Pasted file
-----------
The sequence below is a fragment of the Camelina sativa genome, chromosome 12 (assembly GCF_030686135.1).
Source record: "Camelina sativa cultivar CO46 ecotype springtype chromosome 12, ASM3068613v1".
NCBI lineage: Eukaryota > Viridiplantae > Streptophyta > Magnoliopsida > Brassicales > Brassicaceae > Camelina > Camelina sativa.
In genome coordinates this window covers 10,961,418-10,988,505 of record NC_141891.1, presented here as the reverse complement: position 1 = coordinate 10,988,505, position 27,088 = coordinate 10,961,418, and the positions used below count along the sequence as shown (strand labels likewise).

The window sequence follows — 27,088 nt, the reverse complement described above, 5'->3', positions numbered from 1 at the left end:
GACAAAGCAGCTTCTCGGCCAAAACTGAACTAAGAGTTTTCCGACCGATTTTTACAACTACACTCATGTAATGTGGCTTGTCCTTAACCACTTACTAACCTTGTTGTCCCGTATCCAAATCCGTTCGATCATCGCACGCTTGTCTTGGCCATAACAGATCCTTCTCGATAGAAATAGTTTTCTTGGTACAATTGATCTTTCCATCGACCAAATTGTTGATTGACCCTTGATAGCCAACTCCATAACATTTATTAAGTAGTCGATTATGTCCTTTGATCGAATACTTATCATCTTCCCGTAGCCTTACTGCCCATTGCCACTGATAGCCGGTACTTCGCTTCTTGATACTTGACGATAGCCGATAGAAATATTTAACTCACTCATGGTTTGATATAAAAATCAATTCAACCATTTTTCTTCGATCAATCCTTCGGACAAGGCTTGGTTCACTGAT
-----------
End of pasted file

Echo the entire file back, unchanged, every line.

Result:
The sequence below is a fragment of the Camelina sativa genome, chromosome 12 (assembly GCF_030686135.1).
Source record: "Camelina sativa cultivar CO46 ecotype springtype chromosome 12, ASM3068613v1".
NCBI lineage: Eukaryota > Viridiplantae > Streptophyta > Magnoliopsida > Brassicales > Brassicaceae > Camelina > Camelina sativa.
In genome coordinates this window covers 10,961,418-10,988,505 of record NC_141891.1, presented here as the reverse complement: position 1 = coordinate 10,988,505, position 27,088 = coordinate 10,961,418, and the positions used below count along the sequence as shown (strand labels likewise).

The window sequence follows — 27,088 nt, the reverse complement described above, 5'->3', positions numbered from 1 at the left end:
GACAAAGCAGCTTCTCGGCCAAAACTGAACTAAGAGTTTTCCGACCGATTTTTACAACTACACTCATGTAATGTGGCTTGTCCTTAACCACTTACTAACCTTGTTGTCCCGTATCCAAATCCGTTCGATCATCGCACGCTTGTCTTGGCCATAACAGATCCTTCTCGATAGAAATAGTTTTCTTGGTACAATTGATCTTTCCATCGACCAAATTGTTGATTGACCCTTGATAGCCAACTCCATAACATTTATTAAGTAGTCGATTATGTCCTTTGATCGAATACTTATCATCTTCCCGTAGCCTTACTGCCCATTGCCACTGATAGCCGGTACTTCGCTTCTTGATACTTGACGATAGCCGATAGAAATATTTAACTCACTCATGGTTTGATATAAAAATCAATTCAACCATTTTTCTTCGATCAATCCTTCGGACAAGGCTTGGTTCACTGAT